Saturday, August 18, 2007
This paper is of keen interest to those who love strategy over tactics. How many of you readers believe that the US’s Grand Strategy/Strategy in the Pacific was a good one if not a great one? I did before I did the following research. How many even know what the strategy was? Monday morning quarterbacking reveals what happened, and to some extent why. This paper investigates more of the why more than the what. I will even indulge myself in providing my own strategy for which I invite criticism.
Before you can evaluate any strategy, you need to establish unbiased benchmarks that all strategies can be measure against. Unbiased is subjective when you propose your own strategy so please be critical of what I say. To keep it high level I will use Sun Szu as my source for the following:
1. Know your enemy before doing anything. Today it is called intelligence, capabilities and intentions at all levels, political as well as military.
2. Use any and all means at your disposal to defeat your enemy. The best strategy is one that gets your enemy to surrender without a fight. Sun Szu goes on from there enumerating alternative axioms if plan A is not possible.
3. Beat your enemy with the minimum of effort. Use the psychological instead of force wherever possible. Convince your enemy to just give up by defeating his will to fight.
4. Identify the enemy’s center of gravity. Defeat that center of gravity if at all possible. Center of Gravity is that thing or things that once eliminated will cause your opponent to surrender. Example, convince your enemy that it is impossible to win. Note: wars are started when one side is convinced he can win.
Given these measures lets evaluate the US and Japanese prewar strategy and the post Japanese attack adjustments that had to be made. Japan achieved all of it’s objectives before May of 1942, so before we did anything after the fall of the Philippines and all the Island South of the Philippines and East of Midway. Pearl Harbor was never part of their prewar strategy until the last moment when Yamamoto was convinced it was possible. The Navy strategy was documented in Plan Orange which was conceived in 1897 and updated annually. Plan Orange essential was to drive out the Japanese by going through the Central Pacific ending with the defeat of the Japanese home islands. I don’t know the name of the army strategy, but its key point was to hold the Philippines and use it as a base to drive North. The Army strategy had to be revised somewhat when the Japanese pushed MacArthur all the way South to Australia. The Army strategy was then adjusted to use Australia as the base vice the Philippines. Drive North from that point when sufficient forces were available.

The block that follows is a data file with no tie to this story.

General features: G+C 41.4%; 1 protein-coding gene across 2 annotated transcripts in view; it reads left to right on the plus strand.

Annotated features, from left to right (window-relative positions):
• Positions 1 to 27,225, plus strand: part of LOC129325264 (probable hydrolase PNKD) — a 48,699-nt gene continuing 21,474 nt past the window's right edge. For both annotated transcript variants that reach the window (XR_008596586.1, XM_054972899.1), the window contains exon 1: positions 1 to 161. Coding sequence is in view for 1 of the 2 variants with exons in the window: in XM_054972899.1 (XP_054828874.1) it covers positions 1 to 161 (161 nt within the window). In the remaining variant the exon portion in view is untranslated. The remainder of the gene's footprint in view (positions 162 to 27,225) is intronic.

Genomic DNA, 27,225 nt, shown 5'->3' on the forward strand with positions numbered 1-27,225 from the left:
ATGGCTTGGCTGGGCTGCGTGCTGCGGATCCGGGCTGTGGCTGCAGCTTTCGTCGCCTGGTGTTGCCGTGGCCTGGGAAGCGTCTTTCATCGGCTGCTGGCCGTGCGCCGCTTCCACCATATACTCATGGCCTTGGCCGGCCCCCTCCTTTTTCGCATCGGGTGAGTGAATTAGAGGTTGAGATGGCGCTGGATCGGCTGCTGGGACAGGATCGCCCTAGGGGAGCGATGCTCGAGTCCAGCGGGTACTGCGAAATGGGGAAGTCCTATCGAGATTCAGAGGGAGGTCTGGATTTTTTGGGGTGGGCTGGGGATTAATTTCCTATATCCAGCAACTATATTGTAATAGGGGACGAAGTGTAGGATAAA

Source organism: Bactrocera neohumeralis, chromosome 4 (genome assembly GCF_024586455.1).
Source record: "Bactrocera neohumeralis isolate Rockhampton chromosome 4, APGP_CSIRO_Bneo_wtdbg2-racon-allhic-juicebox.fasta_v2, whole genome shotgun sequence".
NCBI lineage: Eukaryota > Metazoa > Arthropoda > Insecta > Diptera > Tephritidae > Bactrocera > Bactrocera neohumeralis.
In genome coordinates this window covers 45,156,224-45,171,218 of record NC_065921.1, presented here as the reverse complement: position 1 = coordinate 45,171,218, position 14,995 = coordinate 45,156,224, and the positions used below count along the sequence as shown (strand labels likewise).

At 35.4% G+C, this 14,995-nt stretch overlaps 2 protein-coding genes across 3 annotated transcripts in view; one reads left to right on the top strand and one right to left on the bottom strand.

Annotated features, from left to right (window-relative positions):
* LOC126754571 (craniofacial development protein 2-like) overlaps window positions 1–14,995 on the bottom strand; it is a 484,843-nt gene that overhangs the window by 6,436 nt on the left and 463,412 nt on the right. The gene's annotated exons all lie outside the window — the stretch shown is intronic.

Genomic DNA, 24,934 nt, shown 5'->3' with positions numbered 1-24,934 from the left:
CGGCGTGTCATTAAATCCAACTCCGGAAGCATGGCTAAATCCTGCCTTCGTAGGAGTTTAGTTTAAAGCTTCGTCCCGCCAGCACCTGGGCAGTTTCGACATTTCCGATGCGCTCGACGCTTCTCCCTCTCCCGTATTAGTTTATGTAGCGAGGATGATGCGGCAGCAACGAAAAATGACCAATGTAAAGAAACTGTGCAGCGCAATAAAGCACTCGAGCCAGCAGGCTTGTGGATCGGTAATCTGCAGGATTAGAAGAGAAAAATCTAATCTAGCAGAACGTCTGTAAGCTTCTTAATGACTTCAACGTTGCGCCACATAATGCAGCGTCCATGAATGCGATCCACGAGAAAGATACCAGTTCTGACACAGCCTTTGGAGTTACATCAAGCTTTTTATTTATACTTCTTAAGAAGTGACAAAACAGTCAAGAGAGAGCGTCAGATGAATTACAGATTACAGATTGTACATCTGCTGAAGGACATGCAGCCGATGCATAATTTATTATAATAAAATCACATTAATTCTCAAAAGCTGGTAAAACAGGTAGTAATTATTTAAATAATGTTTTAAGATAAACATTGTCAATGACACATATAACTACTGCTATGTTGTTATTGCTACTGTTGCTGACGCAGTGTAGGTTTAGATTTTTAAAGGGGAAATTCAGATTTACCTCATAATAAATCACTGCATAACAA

So what did the US know of the prewar Japanese intentions? We had the advantage of watching the Japanese war against China and Russia. In China the Japanese were there to play. Against Russia they quickly sought peace after being clocked by Russian armor. The US also learned very quickly at Guadalcanal the fanaticism of the Japanese soldiers and officers. This played significantly in expected casualties. The US knew that the Japanese imported a lot of raw resources, but were only dimly aware of their aims to establish an Empire in the Far East. One with no Westerners. Japan missed out in the land grab the Westerners waged in the 1800’s and in the 1930’s they believed it was their right to get a piece of the pie. Racial superiority played a role in this thinking.
The Japanese never planned to defeat the US, British Empire and the Dutch unconditionally. There aims were limited. Once they grabbed what they wanted their strategy was to seek peace. They believed this was possible based on their analysis of the character of the American people, who were strongly isolationist and were believed to be culturally inferior. This was extrapolated to the US military, who they believed would not fight and could not fight as well as the Japanese. Once the Japanese defensive perimeter was established, America would beat its head on the Japanese wall; then give up. Note, a defensive perimeter of a bunch of worthless islands makes little sense to you until you calculate the effect of putting land based air on the islands to cover the shipping lanes. Both sides rightly knew air power was the key to the geography of the Western Pacific.
The US never planned to start a war, but they did plan to finish it if one started. Essentially, the Plan was to totally defeat the Japanese military forces by frontal attack, used little finesse, but choosing to use a bigger hammer. Final result both sides miscalculated as to the other’s intentions.